Because we just don’t come with owner’s manuals. Recently, over livejournal way, an sci-fi/fantasy author posted an article on her blog about “writing the Other”, that is, writing characters of different races or genders than yourself. Now, it seems funny for the science fiction or fantasy crowds to worry over this, but we’re not talking about bug eyed aliens, or orcs and goblins. We’re talking normal, every day people not unlike ourselves…except for that one important difference that makes their life completely unlike anything we’ve experienced.
Let’s face it. When you’re writing about elves, you’re usually not expecting them to actually READ your books.
So, this author took a stab at trying to encourage other authors not to shy away from such characters (as often we do, for fear of looking foolish), and even offered some tips to keep foot from mouth. Much discussion ensued, particularly from the sort of people that fit into the “Other” category in relation to the author. It began well enough, with constructive criticism that explored the topic more deeply. Then it began to segue into comparisons to the author’s own works, including one book which began with kind of a classic example of “How Not To Do It” (on purpose, being something of a theme in that book). Which is where, from what I can tell, things began to get out of hand.
Some folks who hadn’t read the books being discussed all the way through had ill-informed opinions, some friends of the author began to intervene on her behalf, and conversation became even more heated. You might be tempted to say, “well, that’s how this sort of thing goes.” However, looking from the outside, I think the biggest derailment was caused more by preexisting personality conflicts – that is, friction between some people in the overall discussion that exisited well before this drama erupted. Be aware, that’s my opinion and may or may not reflect reality. I found the whole thing disappointing, and stayed far out of it. If you truly wish to try and sort out the real story for yourself, there’s a chronicle of links here, or a more concise summary here.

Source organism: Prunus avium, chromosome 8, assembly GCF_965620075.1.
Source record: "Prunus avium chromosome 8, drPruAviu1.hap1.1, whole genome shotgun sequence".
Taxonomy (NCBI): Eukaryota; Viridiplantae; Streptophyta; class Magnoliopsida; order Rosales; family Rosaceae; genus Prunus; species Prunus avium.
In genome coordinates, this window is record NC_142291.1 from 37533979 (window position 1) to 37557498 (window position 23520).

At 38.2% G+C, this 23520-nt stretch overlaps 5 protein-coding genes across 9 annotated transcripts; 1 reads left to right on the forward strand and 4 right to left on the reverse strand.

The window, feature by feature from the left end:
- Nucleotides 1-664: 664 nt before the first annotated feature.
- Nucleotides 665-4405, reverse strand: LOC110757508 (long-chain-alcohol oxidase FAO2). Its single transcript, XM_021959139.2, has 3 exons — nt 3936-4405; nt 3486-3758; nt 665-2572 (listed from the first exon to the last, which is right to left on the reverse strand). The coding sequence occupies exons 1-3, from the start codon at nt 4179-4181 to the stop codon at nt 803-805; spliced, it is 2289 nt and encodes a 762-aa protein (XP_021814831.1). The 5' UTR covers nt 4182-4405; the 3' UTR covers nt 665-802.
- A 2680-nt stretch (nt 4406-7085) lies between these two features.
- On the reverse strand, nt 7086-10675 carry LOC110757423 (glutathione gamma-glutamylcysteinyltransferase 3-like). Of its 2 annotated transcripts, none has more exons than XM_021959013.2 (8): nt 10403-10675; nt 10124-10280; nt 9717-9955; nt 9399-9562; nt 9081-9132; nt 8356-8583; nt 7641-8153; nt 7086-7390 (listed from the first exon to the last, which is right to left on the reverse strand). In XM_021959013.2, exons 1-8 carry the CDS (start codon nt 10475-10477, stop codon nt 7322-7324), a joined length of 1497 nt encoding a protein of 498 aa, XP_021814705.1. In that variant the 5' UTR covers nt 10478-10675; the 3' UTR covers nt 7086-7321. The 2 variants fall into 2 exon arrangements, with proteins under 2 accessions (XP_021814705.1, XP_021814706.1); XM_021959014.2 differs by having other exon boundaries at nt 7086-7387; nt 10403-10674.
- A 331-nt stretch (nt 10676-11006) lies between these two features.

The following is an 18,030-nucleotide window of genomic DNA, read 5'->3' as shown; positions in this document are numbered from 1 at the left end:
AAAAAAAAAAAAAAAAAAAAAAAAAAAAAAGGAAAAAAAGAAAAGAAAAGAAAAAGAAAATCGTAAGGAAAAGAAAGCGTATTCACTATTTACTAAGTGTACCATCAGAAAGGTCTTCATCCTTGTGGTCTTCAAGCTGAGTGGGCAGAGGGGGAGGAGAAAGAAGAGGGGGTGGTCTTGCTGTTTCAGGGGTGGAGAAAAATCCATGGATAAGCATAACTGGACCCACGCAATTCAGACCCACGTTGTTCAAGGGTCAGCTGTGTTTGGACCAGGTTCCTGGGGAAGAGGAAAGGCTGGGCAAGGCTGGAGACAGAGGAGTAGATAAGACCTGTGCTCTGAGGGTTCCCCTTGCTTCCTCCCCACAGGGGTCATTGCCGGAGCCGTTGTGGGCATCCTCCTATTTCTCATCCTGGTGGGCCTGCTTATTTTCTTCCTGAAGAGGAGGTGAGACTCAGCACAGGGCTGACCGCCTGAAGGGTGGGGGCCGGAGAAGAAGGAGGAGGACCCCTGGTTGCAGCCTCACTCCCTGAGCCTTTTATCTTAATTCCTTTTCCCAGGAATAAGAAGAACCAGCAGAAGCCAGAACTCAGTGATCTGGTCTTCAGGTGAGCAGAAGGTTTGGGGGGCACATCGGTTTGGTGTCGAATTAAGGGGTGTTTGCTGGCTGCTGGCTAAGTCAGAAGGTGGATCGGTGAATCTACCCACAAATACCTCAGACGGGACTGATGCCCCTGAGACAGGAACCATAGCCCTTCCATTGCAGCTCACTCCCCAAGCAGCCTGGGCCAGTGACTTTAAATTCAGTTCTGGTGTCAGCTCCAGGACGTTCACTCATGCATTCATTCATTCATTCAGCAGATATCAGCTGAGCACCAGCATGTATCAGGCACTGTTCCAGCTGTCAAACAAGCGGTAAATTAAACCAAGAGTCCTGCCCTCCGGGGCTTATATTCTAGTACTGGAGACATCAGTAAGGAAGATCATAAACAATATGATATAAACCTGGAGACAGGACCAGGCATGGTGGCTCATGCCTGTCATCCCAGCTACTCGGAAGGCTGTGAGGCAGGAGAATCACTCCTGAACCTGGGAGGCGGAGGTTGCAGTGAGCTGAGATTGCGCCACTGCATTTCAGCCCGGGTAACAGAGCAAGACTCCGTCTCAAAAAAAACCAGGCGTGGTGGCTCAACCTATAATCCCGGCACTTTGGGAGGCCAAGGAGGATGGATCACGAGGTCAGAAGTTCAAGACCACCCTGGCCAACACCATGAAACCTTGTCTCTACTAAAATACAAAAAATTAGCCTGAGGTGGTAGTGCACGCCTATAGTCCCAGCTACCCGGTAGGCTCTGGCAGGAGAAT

The overall drama has been dubbed Race Fail ’09. Don’t let the name fool you, as acutally more useful conversation about race and understanding was had than not. The “fail” part, as I said, seemed more about personality conflicts and errors in communication that led to battle lines being drawn, livejournals being deleted, and people being hurt. The thing to remember, is there really aren’t any battle lines; there’s no “sides” in this. There’s people. People trying to understand one another.
So, I recommend to you the following discussions. They’re closed now, but they happened over on John Scalzi’s blog: Whatever. Scalzi had remained out of the drama until it was unceremoniously dumped on his porch step. His initial reaction was to fire the shotgun in the air, and demand everyone off his lawn. He was harshly criticised for this, for being dismissive of the overall topic. After some time to calm down, and some thoughtful voices reaching out to him, Scalzi apologized and reopened discussion on his own site by inviting a few guest speakers over.
I learned a lot from these threads, and it’s given me much to think about. I hope it will do the same for you. I don’t ask anyone to go in there thinking, “this is the correct and only way to think about this.” I do want you to realize this is some very well reasoned, thoughtful insights on a topic area that, frankly, I’ve never had to think about before. But some people have….some people have no choice. So listen to their words, their thoughts. And consider yourself, and where you’re at in your life.
Mary Anne Mohanraj Gets You Up to Speed, Part I
Mary Anne Mohanraj Gets You Up to Speed, Part II
Taking One for the Team: K. Tempest Bradford